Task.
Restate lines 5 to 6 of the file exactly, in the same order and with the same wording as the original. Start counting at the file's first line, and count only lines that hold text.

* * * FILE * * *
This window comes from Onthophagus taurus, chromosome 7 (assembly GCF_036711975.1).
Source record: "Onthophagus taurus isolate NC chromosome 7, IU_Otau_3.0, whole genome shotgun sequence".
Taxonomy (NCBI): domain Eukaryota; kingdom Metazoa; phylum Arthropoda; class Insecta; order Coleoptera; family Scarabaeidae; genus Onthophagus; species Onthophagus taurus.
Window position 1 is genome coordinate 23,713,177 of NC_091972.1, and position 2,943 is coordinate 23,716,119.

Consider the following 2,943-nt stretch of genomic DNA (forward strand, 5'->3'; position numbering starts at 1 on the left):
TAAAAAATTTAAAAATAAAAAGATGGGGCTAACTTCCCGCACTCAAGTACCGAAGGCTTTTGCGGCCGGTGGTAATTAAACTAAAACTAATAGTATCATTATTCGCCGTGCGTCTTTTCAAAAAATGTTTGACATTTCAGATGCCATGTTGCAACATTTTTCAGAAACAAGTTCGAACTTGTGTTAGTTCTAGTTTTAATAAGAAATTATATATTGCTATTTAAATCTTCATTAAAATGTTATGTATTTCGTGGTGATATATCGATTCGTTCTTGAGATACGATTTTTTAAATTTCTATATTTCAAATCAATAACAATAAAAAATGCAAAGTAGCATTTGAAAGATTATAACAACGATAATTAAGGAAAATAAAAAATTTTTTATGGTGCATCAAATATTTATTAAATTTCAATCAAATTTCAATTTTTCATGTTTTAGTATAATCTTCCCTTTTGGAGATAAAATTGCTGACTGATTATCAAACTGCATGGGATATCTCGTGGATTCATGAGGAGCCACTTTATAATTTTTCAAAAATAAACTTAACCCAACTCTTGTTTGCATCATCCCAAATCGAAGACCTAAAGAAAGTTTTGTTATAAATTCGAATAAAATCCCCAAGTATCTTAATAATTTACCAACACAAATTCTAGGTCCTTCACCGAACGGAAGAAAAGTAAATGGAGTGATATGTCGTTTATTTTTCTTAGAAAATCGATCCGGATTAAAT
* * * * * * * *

Consider the following 2,943-nt stretch of genomic DNA (forward strand, 5'->3'; position numbering starts at 1 on the left):
TAAAAAATTTAAAAATAAAAAGATGGGGCTAACTTCCCGCACTCAAGTACCGAAGGCTTTTGCGGCCGGTGGTAATTAAACTAAAACTAATAGTATCATTATTCGCCGTGCGTCTTTTCAAAAAATGTTTGACATTTCAGATGCCATGTTGCAACATTTTTCAGAAACAAGTTCGAACTTGTGTTAGTTCTAGTTTTAATAAGAAATTATATATTGCTATTTAAATCTTCATTAAAATGTTATGTATTTCGTGGTGATATATCGATTCGTTCTTGAGATACGATTTTTTAAATTTCTATATTTCAAATCAATAACAATAAAAAATGCAAAGTAGCATTTGAAAGATTATAACAACGATAATTAAGGAAAATAAAAAATTTTTTATGGTGCATCAAATATTTATTAAATTTCAATCAAATTTCAATTTTTCATGTTTTAGTATAATCTTCCCTTTTGGAGATAAAATTGCTGACTGATTATCAAACTGCATGGGATATCTCGTGGATTCATGAGGAGCCACTTTATAATTTTTCAAAAATAAACTTAACCCAACTCTTGTTTGCATCATCCCAAATCGAAGACCTAAAGAAAGTTTTGTTATAAATTCGAATAAAATCCCCAAGTATCTTAATAATTTACCAACACAAATTCTAGGTCCTTCACCGAACGGAAGAAAAGTAAATGGAGTGATATGTCGTTTATTTTTCTTAGAAAATCGATCCGGATTAAAT